DOSA is to Indians what bacon and eggs are to the English – breakfast.
Not all Indian restaurants serve dosa after 11am, so I was delighted that Mela Sweets and Eats was serving my all time favourite masala version ($16) for lunch.
My mouth watered as the enormous pancake was placed before me; the glorious coriander and curry leaf aromas wafting in a tantalising cloud of steam.
The paper-thin lentil and rice flour pancake was crispy with a pleasant, not-too-spicy potato filling.
Mela is sanskrit for festival or gathering, and this Mela certainly had a large gathering of Indian diners tucking into their thali (a small platter of mixed dishes).
The restaurant does vegetarian ($19.99) and meat ($22.99) thali, and unusually a seafood one ($25.99).
With a long day ahead of me, takeaway for dinner seemed a good idea, so I ordered a fish masala ($27), a dum aloo ($15.99) and a garlic naan ($5).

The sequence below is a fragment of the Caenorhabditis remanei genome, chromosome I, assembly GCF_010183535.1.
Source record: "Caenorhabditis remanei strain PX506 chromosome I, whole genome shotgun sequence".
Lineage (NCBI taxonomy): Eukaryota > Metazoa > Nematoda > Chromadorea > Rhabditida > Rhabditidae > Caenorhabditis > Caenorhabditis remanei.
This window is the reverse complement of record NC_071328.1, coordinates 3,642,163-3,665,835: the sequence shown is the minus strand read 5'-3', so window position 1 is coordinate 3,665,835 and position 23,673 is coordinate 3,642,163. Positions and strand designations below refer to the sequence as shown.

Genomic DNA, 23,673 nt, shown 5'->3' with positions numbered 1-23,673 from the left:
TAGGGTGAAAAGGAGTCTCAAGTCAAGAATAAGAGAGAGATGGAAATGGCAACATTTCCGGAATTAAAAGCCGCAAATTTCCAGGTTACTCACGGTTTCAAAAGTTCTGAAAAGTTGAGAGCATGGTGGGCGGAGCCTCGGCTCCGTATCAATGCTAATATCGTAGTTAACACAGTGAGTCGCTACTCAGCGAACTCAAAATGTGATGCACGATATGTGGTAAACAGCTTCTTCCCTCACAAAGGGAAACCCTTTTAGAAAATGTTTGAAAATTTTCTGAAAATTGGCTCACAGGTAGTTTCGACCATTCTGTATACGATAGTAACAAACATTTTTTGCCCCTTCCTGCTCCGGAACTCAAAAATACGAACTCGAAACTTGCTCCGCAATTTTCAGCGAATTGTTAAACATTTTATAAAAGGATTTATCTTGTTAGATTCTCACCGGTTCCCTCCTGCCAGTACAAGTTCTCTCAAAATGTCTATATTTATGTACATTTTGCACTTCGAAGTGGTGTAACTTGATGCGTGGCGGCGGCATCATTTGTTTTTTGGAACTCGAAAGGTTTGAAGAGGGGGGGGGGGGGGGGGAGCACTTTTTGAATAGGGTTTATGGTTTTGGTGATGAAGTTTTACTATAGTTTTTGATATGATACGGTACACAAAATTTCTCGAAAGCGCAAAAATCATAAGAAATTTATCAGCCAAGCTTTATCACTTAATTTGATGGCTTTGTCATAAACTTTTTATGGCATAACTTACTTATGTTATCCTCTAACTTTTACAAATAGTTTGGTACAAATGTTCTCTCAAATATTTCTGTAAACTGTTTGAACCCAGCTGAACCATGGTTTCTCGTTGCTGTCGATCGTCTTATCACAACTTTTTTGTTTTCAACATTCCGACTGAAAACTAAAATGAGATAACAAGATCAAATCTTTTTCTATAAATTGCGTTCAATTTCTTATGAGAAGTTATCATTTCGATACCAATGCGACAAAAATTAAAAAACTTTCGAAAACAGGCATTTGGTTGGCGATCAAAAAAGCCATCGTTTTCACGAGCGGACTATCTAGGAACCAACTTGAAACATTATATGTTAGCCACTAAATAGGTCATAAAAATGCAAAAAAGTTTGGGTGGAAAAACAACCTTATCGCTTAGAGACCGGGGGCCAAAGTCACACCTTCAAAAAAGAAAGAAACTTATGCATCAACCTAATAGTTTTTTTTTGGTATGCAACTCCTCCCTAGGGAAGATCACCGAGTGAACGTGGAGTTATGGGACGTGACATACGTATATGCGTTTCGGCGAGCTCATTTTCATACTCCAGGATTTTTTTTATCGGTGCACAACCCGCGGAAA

Gobi aloo is my usual go-to vegetable dish, but the dum aloo was a pleasant surprise.
Big chunks of soft potato were smothered in a rich and creamy cashew curry.
The fish masala was cooked with onions, capsicums and tomato, and was a hit in more ways than one – the chilli punch bringing tears to my eyes – but it was so delicious we couldn’t stop eating. The chewy naan was perfect for mopping up any remaining sauce, and there was enough left overs for lunch the next day.
Mela’s Indian sweets are made in-house with real milk, and the eatery supplies a number of Indian restaurants around Perth.
Mela has been the official caterer for the Indian consulate in Perth for the past six years, and is the only approved Indian caterer at government house.
by JENNY D’ANGER
Mela Sweets and Eats
428 William Street,